The academic added that “we must analyze what we can do to improve our agricultural productivity. This situation is a warning note to start applying more technology and innovation”.

According to Rodrigo Montero Pérez, “it is also vital that normality returns to the Araucanía Region, which is a true national breadbasket. That is a very important agricultural area, and that is why this is the worst time for us to have problems there”.


The Minister of Agriculture, Esteban Valenzuela, declared yesterday morning on Radio ADN that “it is difficult for Chile to be exposed to a food crisis, because it is one of the countries with the most diversity in relation to the peasant reality”.

“We are an agro-industrial power in the southern hemisphere, and one of the three countries that exports the most to the northern hemisphere. And we have no less agricultural diversification. That is why there has been no shortage of food at free fairs or in wholesale markets or supermarkets,” added the Secretary of State.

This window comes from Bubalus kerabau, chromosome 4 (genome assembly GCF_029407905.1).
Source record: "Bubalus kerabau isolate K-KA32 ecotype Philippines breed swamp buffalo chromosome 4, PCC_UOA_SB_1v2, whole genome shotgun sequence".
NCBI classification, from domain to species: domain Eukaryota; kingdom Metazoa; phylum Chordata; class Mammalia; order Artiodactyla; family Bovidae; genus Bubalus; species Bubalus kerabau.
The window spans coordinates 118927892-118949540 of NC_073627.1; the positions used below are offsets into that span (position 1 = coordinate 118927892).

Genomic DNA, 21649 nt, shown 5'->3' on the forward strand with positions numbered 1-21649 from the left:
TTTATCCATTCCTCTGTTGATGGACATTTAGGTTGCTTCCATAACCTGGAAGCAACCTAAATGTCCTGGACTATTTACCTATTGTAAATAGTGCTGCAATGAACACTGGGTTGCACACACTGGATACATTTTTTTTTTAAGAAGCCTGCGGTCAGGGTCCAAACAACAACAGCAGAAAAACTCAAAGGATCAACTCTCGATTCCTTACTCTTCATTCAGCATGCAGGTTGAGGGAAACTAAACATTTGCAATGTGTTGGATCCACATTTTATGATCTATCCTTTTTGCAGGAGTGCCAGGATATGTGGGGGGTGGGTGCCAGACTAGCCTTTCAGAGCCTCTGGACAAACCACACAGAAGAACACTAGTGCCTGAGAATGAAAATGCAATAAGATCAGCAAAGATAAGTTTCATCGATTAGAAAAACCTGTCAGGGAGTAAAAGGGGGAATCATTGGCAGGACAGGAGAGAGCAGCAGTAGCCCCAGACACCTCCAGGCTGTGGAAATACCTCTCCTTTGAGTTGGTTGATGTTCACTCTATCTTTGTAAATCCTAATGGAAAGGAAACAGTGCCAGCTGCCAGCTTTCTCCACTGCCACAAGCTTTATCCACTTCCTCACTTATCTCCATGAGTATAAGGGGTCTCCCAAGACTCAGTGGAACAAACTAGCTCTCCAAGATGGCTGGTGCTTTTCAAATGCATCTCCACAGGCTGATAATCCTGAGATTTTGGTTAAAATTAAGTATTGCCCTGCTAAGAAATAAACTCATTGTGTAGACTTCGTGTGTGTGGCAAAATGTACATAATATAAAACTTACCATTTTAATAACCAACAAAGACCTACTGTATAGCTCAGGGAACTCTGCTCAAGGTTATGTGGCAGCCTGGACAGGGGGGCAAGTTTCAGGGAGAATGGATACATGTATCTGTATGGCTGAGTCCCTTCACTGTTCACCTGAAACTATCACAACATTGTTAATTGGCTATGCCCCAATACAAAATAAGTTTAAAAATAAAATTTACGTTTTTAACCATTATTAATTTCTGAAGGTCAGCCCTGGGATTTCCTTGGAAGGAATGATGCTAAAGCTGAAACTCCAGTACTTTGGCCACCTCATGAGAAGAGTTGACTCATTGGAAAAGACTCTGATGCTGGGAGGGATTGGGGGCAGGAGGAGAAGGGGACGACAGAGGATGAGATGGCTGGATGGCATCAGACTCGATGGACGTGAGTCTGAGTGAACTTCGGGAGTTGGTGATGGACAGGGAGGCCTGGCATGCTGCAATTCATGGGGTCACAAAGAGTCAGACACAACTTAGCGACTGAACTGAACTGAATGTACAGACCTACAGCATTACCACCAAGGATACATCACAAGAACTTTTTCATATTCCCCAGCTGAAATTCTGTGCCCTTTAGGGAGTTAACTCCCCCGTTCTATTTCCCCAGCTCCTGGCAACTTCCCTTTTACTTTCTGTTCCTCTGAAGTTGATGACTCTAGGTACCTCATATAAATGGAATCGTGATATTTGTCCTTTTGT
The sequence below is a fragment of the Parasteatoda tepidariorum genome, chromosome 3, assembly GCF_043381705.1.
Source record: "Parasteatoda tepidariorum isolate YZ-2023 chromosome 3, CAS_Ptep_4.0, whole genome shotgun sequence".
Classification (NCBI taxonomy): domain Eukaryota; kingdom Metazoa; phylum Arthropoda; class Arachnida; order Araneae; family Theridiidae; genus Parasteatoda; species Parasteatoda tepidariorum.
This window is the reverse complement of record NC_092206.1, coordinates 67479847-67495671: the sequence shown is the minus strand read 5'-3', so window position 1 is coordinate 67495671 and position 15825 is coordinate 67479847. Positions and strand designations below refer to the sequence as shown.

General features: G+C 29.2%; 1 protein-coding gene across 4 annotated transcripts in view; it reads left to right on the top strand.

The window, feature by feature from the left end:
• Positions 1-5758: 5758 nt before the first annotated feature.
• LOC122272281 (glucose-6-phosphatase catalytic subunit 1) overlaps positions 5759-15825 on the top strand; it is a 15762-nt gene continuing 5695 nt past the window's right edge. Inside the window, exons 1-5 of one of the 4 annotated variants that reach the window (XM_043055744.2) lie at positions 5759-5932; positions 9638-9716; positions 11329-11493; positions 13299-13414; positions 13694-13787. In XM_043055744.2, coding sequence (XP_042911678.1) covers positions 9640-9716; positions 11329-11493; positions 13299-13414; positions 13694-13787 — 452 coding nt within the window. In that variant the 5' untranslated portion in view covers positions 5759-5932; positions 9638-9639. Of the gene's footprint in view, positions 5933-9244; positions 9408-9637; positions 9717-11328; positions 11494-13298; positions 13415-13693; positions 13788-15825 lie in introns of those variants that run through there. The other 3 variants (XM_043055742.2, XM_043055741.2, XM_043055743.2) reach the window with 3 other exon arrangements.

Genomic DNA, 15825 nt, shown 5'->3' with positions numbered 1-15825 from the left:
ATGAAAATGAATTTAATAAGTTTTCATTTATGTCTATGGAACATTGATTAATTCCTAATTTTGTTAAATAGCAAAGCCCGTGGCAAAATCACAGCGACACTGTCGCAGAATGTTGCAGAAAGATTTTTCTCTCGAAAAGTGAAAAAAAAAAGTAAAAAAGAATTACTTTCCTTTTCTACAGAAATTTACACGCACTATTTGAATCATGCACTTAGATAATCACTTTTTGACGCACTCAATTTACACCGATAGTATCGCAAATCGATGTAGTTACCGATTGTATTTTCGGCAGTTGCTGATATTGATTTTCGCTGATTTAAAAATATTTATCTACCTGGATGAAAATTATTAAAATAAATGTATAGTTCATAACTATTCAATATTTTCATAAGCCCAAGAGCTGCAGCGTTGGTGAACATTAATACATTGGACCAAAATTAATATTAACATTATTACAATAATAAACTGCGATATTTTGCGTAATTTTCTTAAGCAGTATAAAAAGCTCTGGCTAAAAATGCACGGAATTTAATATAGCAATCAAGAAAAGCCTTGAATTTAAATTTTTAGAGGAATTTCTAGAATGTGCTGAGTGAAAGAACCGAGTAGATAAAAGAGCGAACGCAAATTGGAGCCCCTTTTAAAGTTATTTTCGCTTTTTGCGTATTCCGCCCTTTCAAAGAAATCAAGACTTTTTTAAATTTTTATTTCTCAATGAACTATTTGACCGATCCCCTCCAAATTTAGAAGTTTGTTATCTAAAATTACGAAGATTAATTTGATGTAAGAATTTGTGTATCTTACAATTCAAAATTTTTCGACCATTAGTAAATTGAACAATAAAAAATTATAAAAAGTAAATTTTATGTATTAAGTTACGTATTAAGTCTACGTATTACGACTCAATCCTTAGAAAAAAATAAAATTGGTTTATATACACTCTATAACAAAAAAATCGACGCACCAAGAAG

Already in the afternoon, and from the Palacio de La Moneda, the Minister of Agriculture announced the birth of the National Commission for Food Security and Sovereignty, a public-private body that includes institutional actors from the country’s agri-food chain.

The task of this working group -in which eight ministries participate- is to define the design of what has been called the “National Plan for Food Security and Sovereignty”.

“Chile has been dodging the rise in world prices and other current world food problems in an acceptable way,” explained Esteban Valenzuela.